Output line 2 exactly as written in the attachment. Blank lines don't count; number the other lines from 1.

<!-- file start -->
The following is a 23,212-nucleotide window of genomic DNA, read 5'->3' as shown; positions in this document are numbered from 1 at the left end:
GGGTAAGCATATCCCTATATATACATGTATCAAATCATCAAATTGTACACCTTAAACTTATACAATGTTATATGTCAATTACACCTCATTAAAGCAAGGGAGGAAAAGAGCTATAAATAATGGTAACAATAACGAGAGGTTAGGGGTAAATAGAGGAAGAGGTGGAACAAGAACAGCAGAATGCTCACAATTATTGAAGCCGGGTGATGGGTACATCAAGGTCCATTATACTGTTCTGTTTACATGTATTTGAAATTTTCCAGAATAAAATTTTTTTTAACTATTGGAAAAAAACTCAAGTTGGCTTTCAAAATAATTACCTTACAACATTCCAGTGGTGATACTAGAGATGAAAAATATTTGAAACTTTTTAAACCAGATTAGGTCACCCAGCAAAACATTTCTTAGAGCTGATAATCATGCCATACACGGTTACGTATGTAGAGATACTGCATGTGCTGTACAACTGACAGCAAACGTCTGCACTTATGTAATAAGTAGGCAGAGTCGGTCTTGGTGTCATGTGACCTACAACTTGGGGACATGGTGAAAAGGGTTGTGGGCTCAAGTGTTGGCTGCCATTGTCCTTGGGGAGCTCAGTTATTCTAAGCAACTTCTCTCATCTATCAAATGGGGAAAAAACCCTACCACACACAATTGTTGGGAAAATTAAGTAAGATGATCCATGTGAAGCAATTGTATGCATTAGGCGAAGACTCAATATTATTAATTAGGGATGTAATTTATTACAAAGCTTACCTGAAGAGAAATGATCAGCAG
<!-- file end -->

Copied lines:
GGGTAAGCATATCCCTATATATACATGTATCAAATCATCAAATTGTACACCTTAAACTTATACAATGTTATATGTCAATTACACCTCATTAAAGCAAGGGAGGAAAAGAGCTATAAATAATGGTAACAATAACGAGAGGTTAGGGGTAAATAGAGGAAGAGGTGGAACAAGAACAGCAGAATGCTCACAATTATTGAAGCCGGGTGATGGGTACATCAAGGTCCATTATACTGTTCTGTTTACATGTATTTGAAATTTTCCAGAATAAAATTTTTTTTAACTATTGGAAAAAAACTCAAGTTGGCTTTCAAAATAATTACCTTACAACATTCCAGTGGTGATACTAGAGATGAAAAATATTTGAAACTTTTTAAACCAGATTAGGTCACCCAGCAAAACATTTCTTAGAGCTGATAATCATGCCATACACGGTTACGTATGTAGAGATACTGCATGTGCTGTACAACTGACAGCAAACGTCTGCACTTATGTAATAAGTAGGCAGAGTCGGTCTTGGTGTCATGTGACCTACAACTTGGGGACATGGTGAAAAGGGTTGTGGGCTCAAGTGTTGGCTGCCATTGTCCTTGGGGAGCTCAGTTATTCTAAGCAACTTCTCTCATCTATCAAATGGGGAAAAAACCCTACCACACACAATTGTTGGGAAAATTAAGTAAGATGATCCATGTGAAGCAATTGTATGCATTAGGCGAAGACTCAATATTATTAATTAGGGATGTAATTTATTACAAAGCTTACCTGAAGAGAAATGATCAGCAG